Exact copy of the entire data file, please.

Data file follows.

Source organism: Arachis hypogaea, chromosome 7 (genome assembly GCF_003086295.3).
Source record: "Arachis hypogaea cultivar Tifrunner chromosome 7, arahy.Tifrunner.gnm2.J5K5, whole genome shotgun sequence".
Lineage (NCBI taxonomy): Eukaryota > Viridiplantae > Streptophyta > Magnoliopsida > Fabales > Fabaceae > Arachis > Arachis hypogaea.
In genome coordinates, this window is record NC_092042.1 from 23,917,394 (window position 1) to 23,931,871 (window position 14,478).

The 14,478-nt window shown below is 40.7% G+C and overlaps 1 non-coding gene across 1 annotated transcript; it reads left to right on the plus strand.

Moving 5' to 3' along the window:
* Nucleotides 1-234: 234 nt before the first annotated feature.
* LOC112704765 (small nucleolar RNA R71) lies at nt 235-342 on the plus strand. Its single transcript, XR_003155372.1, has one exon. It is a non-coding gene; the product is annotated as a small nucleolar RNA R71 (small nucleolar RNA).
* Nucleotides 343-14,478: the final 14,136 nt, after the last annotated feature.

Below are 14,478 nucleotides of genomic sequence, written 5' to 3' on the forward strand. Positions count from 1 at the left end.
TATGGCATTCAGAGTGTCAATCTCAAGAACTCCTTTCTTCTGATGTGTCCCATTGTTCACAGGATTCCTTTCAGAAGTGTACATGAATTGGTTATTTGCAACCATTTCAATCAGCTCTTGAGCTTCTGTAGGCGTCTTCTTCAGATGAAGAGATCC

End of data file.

Source organism: Arachis hypogaea, chromosome 7 (genome assembly GCF_003086295.3).
Source record: "Arachis hypogaea cultivar Tifrunner chromosome 7, arahy.Tifrunner.gnm2.J5K5, whole genome shotgun sequence".
Lineage (NCBI taxonomy): Eukaryota > Viridiplantae > Streptophyta > Magnoliopsida > Fabales > Fabaceae > Arachis > Arachis hypogaea.
In genome coordinates, this window is record NC_092042.1 from 23,917,394 (window position 1) to 23,931,871 (window position 14,478).

The 14,478-nt window shown below is 40.7% G+C and overlaps 1 non-coding gene across 1 annotated transcript; it reads left to right on the plus strand.

Moving 5' to 3' along the window:
* Nucleotides 1-234: 234 nt before the first annotated feature.
* LOC112704765 (small nucleolar RNA R71) lies at nt 235-342 on the plus strand. Its single transcript, XR_003155372.1, has one exon. It is a non-coding gene; the product is annotated as a small nucleolar RNA R71 (small nucleolar RNA).
* Nucleotides 343-14,478: the final 14,136 nt, after the last annotated feature.

Below are 14,478 nucleotides of genomic sequence, written 5' to 3' on the forward strand. Positions count from 1 at the left end.
TATGGCATTCAGAGTGTCAATCTCAAGAACTCCTTTCTTCTGATGTGTCCCATTGTTCACAGGATTCCTTTCAGAAGTGTACATGAATTGGTTATTTGCAACCATTTCAATCAGCTCTTGAGCTTCTGTAGGCGTCTTCTTCAGATGAAGAGATCC